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PHD-DESIGN  July 2008

PHD-DESIGN July 2008

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Subject:

Working across multiple design sectors (was A simple definition of 'Design'?)

From:

"Lubomir S. Popov" <[log in to unmask]>

Reply-To:

Lubomir S. Popov

Date:

Mon, 30 Jun 2008 23:48:43 -0400

Content-Type:

text/plain

Parts/Attachments:

Parts/Attachments

text/plain (76 lines)

Hello everyone,

It is getting interesting. The original thread that Terry started 
could have lead us to discuss our differences. Instead, we started 
discussing the nature of design problems an demonstrated our differences.

I have no problem with the notion of problem. Usually, "engineering" 
designers are pretty much at ease with it and actually love it. On 
the other side are the artists, they hate it. Actually they do 
problematization, but in a different way. Fill explained it 
beautifully. Artists are in a different situation compared to 
engineers and can afford a broad and soft approach. Compared to the 
Arts, Engineering is already in an advanced stage of explicating its 
own methodology. (I will reconsider this if you object.) There is a 
tendency to explicate the process and the method in every profession. 
Luckily for the humankind, the Arts resist this tendency and continue 
to operate with the broad net. However, if we go back in history and 
compare, we might see that compared to previous epochs, nowadays even 
artists start explicating their process and method and becoming more 
reflective over the steps in the process.

I can understand Teena if she is a book illustrator. Very often 
defining the problem might lead to a poor illustration. The reason is 
that the problem might not be defined properly or adequately at that 
time, or the artist simply cannot go step-by-stem from the problem to 
the solution. There are other ways to sniff and fetch. I teach my 
students how to conceptualize and start with a design concept. 
However, after the first half of the project time passes away without 
a good design, I encourage students to change the strategy -- just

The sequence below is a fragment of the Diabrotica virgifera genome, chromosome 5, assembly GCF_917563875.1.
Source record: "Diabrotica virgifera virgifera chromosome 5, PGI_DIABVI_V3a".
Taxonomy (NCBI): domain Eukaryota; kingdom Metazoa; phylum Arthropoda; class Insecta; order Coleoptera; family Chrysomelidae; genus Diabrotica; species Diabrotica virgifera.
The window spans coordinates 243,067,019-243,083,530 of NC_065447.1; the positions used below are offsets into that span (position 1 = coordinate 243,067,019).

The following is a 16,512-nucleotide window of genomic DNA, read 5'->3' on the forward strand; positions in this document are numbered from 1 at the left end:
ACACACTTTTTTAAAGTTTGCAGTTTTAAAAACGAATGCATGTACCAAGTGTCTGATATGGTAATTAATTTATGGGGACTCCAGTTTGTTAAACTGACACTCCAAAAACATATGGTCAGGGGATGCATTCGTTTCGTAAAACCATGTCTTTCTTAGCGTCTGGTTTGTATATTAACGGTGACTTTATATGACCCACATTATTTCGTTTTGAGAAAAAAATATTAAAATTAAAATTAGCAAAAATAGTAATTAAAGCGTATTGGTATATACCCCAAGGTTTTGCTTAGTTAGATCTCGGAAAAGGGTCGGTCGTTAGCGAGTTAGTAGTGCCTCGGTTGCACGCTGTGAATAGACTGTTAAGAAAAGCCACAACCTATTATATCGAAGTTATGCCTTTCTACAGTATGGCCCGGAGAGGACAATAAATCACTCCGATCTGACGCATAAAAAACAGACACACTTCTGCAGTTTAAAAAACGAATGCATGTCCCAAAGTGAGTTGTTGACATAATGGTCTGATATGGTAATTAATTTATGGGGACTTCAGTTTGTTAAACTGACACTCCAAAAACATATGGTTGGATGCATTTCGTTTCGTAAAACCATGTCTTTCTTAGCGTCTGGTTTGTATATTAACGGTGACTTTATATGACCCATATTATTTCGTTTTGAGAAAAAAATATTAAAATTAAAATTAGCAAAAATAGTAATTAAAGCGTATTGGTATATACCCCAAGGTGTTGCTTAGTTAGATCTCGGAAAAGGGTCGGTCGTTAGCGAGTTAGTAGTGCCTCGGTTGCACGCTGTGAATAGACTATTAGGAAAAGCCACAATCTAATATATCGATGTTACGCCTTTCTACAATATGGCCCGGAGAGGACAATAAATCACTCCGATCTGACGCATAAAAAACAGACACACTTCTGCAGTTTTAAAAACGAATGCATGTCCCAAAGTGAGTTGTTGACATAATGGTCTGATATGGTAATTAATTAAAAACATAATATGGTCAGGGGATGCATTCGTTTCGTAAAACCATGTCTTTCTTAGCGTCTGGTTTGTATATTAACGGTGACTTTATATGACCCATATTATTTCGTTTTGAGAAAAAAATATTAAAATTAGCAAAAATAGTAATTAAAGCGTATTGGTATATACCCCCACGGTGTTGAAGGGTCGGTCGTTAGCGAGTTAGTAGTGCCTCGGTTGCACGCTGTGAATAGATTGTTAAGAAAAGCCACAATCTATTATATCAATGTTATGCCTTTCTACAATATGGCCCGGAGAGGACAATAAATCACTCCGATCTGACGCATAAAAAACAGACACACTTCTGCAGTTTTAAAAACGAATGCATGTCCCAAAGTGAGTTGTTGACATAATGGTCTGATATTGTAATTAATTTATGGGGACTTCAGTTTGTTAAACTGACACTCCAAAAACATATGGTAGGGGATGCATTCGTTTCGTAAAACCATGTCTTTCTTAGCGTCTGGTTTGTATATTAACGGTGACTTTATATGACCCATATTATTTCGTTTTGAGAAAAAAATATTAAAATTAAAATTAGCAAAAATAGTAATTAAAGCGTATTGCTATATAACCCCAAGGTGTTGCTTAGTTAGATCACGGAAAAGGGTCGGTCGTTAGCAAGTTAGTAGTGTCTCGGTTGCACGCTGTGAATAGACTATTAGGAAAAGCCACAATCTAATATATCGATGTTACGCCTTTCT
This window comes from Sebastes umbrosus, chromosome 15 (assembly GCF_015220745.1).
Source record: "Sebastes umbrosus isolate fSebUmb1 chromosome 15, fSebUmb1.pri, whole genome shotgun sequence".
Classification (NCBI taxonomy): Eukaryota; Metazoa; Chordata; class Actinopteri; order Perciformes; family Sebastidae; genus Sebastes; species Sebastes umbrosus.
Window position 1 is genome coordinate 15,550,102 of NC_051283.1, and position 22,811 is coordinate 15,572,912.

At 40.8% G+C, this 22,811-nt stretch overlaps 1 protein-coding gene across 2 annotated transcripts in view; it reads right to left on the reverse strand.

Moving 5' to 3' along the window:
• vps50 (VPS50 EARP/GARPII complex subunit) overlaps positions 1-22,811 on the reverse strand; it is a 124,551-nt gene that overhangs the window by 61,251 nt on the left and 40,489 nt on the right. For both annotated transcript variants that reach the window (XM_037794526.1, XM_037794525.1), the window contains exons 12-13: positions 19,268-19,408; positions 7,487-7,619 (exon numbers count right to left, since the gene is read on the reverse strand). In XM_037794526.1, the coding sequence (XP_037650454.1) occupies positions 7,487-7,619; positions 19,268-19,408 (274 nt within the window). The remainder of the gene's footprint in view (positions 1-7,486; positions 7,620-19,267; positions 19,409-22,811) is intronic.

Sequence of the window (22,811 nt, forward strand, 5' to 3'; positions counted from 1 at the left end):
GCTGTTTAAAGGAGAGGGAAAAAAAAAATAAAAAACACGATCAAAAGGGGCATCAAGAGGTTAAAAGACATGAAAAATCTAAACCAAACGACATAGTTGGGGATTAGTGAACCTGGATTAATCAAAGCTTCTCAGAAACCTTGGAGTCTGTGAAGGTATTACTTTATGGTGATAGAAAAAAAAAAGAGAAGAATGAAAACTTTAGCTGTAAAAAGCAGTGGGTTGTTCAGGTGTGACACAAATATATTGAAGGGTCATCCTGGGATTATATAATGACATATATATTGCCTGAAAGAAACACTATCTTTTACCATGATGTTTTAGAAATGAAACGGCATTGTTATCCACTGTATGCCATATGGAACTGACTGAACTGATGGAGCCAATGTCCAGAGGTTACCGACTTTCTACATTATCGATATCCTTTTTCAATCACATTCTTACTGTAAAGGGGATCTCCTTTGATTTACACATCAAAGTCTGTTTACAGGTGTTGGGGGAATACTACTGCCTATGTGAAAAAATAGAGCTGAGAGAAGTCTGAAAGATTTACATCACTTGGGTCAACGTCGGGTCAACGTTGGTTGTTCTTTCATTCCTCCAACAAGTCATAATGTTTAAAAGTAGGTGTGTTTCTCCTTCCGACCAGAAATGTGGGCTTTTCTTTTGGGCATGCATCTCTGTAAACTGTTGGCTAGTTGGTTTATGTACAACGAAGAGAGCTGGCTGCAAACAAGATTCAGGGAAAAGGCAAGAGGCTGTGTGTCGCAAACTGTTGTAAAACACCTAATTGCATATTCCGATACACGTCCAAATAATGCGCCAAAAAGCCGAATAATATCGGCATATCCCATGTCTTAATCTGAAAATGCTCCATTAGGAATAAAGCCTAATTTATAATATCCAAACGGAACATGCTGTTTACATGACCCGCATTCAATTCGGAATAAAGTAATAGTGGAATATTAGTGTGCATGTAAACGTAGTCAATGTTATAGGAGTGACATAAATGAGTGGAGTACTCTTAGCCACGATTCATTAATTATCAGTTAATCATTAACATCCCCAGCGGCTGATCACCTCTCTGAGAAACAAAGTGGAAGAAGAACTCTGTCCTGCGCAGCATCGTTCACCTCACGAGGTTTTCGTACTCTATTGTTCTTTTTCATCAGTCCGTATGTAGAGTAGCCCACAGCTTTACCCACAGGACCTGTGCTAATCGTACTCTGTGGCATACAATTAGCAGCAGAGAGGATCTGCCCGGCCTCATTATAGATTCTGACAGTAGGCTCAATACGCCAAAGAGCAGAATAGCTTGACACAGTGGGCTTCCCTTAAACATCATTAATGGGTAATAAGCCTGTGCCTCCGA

find an exiting precedent and make something innovative. The 
precedent carries in its genotype the problem and the solution. That 
is the logic of the precedent approach.

I personally work on the phase of problem definition in design and 
love my business. It makes the process and the outcome more 
predictable. In the design areas where the functional requirements 
are paramount, starting with an initial definition of the problem 
helps a lot, saves time and effort, and in the long run, brings 
better functional performance.

We are all designers, but we are also very different designers. I 
mean our substantive areas are different. Each substantive area has 
its own peculiarities in ontological and methodological aspect. 
(Forgive me for using these concepts here.) That makes the design 
process and method of a civil engineer very different form the 
process and method of the architect, and I bet, very different from 
the process of an illustrator.

Our common ground cannot be found at practice level. It cannot be 
found even at theoretical level. Our common ground is at 
philosophical level. If we want to talk one language, we need to 
discuss these issues at a very abstract level. We can say that there 
are general principles of design that apply to all design fields. But 
these general principles are so abstract that they never appear in 
their scholastic format in design practice and even at the 
theoretical levels of different design disciplines. These principles 
crystallize in their full beauty only when we talk at philosophical 
level about the planning and design approach (Gerals Nadler, 1981).

To be honest, at the beginning I was curious what is Terry doing when 
he asked that question about our disciplinary design affiliations. 
Now I might be interested more than him. Knowing each other 
background, it will be easier to figure out what the other colleague 
thinks and says, why that colleague thinks that way, and why he or 
she objects a particular concept.

Kind regards,

Lubomir

Lubomir Popov, Ph.D.
Associate Professor
School of Family and Consumer Sciences
309 Johnston Hall
Bowling Green, OH 43403-0059
phone: (419) 372-7935

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